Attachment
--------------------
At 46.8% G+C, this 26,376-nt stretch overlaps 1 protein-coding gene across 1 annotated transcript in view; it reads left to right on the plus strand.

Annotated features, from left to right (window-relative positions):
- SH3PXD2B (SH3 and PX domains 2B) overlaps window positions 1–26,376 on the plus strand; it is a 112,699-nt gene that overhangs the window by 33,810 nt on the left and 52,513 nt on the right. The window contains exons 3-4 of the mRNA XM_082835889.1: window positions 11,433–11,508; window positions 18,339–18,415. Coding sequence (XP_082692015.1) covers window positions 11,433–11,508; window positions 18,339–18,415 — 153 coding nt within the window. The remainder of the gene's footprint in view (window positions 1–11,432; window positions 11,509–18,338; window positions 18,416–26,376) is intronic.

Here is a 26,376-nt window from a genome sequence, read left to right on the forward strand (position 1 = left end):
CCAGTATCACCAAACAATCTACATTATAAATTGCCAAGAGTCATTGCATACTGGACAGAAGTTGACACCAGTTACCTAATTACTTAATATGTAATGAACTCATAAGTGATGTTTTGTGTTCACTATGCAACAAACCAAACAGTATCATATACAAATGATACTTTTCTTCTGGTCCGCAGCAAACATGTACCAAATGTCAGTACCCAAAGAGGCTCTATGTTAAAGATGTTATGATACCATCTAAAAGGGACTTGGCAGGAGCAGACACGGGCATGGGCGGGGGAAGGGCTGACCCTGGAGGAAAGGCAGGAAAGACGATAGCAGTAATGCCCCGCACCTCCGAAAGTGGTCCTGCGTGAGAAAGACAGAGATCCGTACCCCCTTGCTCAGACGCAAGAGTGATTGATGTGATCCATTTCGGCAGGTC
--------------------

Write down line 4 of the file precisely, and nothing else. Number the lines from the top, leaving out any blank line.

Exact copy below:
Here is a 26,376-nt window from a genome sequence, read left to right on the forward strand (position 1 = left end):